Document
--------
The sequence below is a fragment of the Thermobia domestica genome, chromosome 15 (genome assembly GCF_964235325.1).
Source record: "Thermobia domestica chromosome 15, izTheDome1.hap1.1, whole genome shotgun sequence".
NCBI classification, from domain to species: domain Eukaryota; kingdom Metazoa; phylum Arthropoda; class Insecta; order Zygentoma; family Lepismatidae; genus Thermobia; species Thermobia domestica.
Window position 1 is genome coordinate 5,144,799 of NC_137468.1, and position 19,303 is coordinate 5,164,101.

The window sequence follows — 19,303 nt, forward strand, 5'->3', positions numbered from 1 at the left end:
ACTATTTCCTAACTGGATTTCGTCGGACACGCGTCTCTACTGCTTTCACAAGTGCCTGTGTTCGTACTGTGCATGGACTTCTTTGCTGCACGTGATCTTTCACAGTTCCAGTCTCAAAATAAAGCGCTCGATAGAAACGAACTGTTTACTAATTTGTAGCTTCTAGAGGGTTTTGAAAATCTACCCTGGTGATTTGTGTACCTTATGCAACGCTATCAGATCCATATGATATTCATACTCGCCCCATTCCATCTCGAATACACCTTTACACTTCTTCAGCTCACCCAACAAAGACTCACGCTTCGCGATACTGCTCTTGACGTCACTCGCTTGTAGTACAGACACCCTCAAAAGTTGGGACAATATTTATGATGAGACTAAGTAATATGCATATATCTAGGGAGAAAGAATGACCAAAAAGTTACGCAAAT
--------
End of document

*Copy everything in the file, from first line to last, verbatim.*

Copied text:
The sequence below is a fragment of the Thermobia domestica genome, chromosome 15 (genome assembly GCF_964235325.1).
Source record: "Thermobia domestica chromosome 15, izTheDome1.hap1.1, whole genome shotgun sequence".
NCBI classification, from domain to species: domain Eukaryota; kingdom Metazoa; phylum Arthropoda; class Insecta; order Zygentoma; family Lepismatidae; genus Thermobia; species Thermobia domestica.
Window position 1 is genome coordinate 5,144,799 of NC_137468.1, and position 19,303 is coordinate 5,164,101.

The window sequence follows — 19,303 nt, forward strand, 5'->3', positions numbered from 1 at the left end:
ACTATTTCCTAACTGGATTTCGTCGGACACGCGTCTCTACTGCTTTCACAAGTGCCTGTGTTCGTACTGTGCATGGACTTCTTTGCTGCACGTGATCTTTCACAGTTCCAGTCTCAAAATAAAGCGCTCGATAGAAACGAACTGTTTACTAATTTGTAGCTTCTAGAGGGTTTTGAAAATCTACCCTGGTGATTTGTGTACCTTATGCAACGCTATCAGATCCATATGATATTCATACTCGCCCCATTCCATCTCGAATACACCTTTACACTTCTTCAGCTCACCCAACAAAGACTCACGCTTCGCGATACTGCTCTTGACGTCACTCGCTTGTAGTACAGACACCCTCAAAAGTTGGGACAATATTTATGATGAGACTAAGTAATATGCATATATCTAGGGAGAAAGAATGACCAAAAAGTTACGCAAAT